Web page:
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Bursledon Brickworks Museum

Bursledon Brickworks Industrial Museum, often shortened to Bursledon Brickworks is a volunteer-run brickworks museum based in the village of Swanwick, Hampshire, England. It is thought to be the last Victorian steam-driven brickworks left in the UK.[3][4]

Bursledon Brickworks Industrial Museum
Bursledon Brickworks Chimney.jpg
Former namesHooper & Ashby (1897–1903)
The Bursledon Brick Co. Limited (1903–1959)
The Sussex & Dorking Brick Company (year unknown)
Redland Holdings Ltd. (1959–1974)
Bursledon Brickworks Conservation Centre (1995/96–2000s)
Bursledon Brickworks Industrial Museum (2012–2017)
The Brickworks Museum (2017–)
General information
TypeMuseum
Architectural styleVictorian
LocationSwanwick, Hampshire, England
AddressCoal Park Lane / Swanwick Lane
Town or citySouthampton
CountryEngland
Coordinates50°53′09″N 1°17′27″W / 50.8858°N 1.2908°W / 50.8858; -1.2908Coordinates: 50°53′09″N 1°17′27″W / 50.8858°N 1.2908°W / 50.8858; -1.2908
Elevation11 metres
OwnerHampshire Buildings Preservation Trust
Technical details
Floor count2
Awards and prizesSolent Protection Society 2004 Conservation Award[1]
Tourism South East / Beautiful South Business Awards: Best Community Tourism Business 2014[2]
Small Visitor Attraction of the Year (Bronze) 2014, 2017 (Silver)
IMECH Industrial Heritage Award
TripAdvisor Certificate of Excellence 2015, 2016
Fareham In Bloom: Business Parks and Commercial Landscape (Silver) 2018
Wildlife Garden (Silver Gilt) 2018
Website
www.bursledonbrickworks.org.uk

The brick kiln, chimney, drying sheds, and the boiler and engine house at the south section of the brickworks are listed Grade II* as a group on the National Heritage List for England.[5]

Contents

HistoryEdit

Edward HooperEdit

Bursledon Brickworks started out in 1897 as Hooper & Ashby, a Southampton-based builders' merchants, who also made bricks. The company was co-founded by the Ashby's and the Hooper's two separate Quaker families, both hailing from the town of Staines in Middlesex (now part of the county of Surrey). Edward Hooper, who moved to Southampton at the age of 26 was a civil engineer and architect. In the 1851 census records, Edward is described as being both an engineer and a brick maker. He takes out a lease on Baltic Wharf in Chapel Road. It is here that Edward sets up a business as a builders' merchant and a manufacturer trading in slate. This is followed by the expansion of his business, when he takes out a lease on a second building, American Wharf, nine-years later.[6]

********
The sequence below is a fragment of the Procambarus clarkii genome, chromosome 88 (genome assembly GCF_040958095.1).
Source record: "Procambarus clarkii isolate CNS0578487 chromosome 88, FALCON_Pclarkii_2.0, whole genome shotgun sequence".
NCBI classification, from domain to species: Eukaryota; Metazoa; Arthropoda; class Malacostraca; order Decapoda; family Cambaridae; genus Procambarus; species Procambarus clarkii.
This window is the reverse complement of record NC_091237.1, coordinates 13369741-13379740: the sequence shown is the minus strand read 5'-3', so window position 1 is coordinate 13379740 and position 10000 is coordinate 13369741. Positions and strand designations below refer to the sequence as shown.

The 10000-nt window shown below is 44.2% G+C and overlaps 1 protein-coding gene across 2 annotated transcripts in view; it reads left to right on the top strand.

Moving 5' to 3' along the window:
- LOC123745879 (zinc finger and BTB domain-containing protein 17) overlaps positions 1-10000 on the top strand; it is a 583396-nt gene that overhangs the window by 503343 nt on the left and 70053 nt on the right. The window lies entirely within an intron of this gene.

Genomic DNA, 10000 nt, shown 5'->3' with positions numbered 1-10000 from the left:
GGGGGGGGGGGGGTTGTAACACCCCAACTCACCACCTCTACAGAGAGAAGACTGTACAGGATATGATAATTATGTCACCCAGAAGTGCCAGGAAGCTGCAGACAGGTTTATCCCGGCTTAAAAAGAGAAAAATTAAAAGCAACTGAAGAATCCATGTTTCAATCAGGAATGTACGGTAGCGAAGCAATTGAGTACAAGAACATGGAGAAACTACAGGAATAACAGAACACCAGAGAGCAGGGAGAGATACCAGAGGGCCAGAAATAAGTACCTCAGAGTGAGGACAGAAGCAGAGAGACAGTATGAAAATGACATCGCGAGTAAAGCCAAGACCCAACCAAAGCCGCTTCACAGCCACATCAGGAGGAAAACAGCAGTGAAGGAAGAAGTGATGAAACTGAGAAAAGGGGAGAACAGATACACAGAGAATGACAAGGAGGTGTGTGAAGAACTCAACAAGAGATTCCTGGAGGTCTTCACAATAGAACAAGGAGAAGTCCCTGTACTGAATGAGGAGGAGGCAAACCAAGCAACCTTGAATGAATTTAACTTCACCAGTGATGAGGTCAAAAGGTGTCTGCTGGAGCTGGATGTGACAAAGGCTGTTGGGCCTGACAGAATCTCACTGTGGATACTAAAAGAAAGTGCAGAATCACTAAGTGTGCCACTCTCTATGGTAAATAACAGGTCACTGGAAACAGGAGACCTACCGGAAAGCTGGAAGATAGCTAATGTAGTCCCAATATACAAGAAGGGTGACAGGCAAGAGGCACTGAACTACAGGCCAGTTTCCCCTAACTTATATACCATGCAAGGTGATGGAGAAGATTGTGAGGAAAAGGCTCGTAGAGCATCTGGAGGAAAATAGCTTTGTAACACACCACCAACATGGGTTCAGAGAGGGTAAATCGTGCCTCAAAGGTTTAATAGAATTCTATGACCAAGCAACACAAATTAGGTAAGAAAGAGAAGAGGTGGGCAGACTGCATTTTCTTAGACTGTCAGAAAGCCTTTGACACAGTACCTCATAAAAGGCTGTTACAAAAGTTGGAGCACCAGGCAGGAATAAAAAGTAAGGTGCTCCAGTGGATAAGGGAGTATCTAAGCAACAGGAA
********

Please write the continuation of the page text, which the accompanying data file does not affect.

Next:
Hooper & AshbyEdit

In 1903, Hooper & Ashby changed its name to The Bursledon Brick Co. Limited or (B.B.C. Ltd.), this coincided with the extension of the southern complex with the addition of the northern complex. This was further extended in 1935. With the extra capacity, the brickworks was producing in excess of 20 million bricks a year. They were one of the main producers of bricks in the region.[7] Most of the original machinery was moved to the Swanwick site from Chandler's Ford.

SportEdit

On 20 March, Bursledon Brickworks F.C. beat North Warnborough 4–1 in the semi-finals of the 1926 Hants Junior Cup.[8] The cricket team, Lower Swanwick B.C.C. won the Sarisbury and District Cricket League Division 2 championship shield.

Post-war periodEdit

After the Second World War, the family business was amalgamated with the Sussex and Dorking Brick Company and in 1959 became Redland Holdings Ltd.

Closure of the brickworksEdit

The brickworks finally closed in 1974, and the site was later saved from demolition by the Hampshire Buildings Preservation Trust. The south section of Bursledon Brickworks which houses the brick kiln, chimney, drying sheds, boiler and engine house are Grade II* listed.[9] The north section was demolished and the land was acquired by the National Air Traffic Services. NATS operate the London Area Control Centre and London Terminal Control Centre. As site owners, they have provided funding for the Swanwick Lakes Wildlife Reserve project managed by the Hampshire and Isle of Wight Wildlife Trust.[10]

Charity statusEdit

The Bursledon Brickworks Trust which ran from July 1997 – February 2007 was replaced by the Bursledon Brickworks Museum Trust in November 2016.[11]

As a museumEdit

In 2012, the Heritage Lottery Fund granted the museum funding of £666,300[12] to open up the first floor of the building, create two more education spaces and employ some paid staff. Project manager Carolyne Haynes said: “We’re always under threat, in that it’s a big building that’s permanently trying to fall down and we’re permanently trying to keep it open, running it with volunteers. The most important thing about this money is we’ll be able to pay some staff to make sure we can open three days a week – that will give us a regular opening time.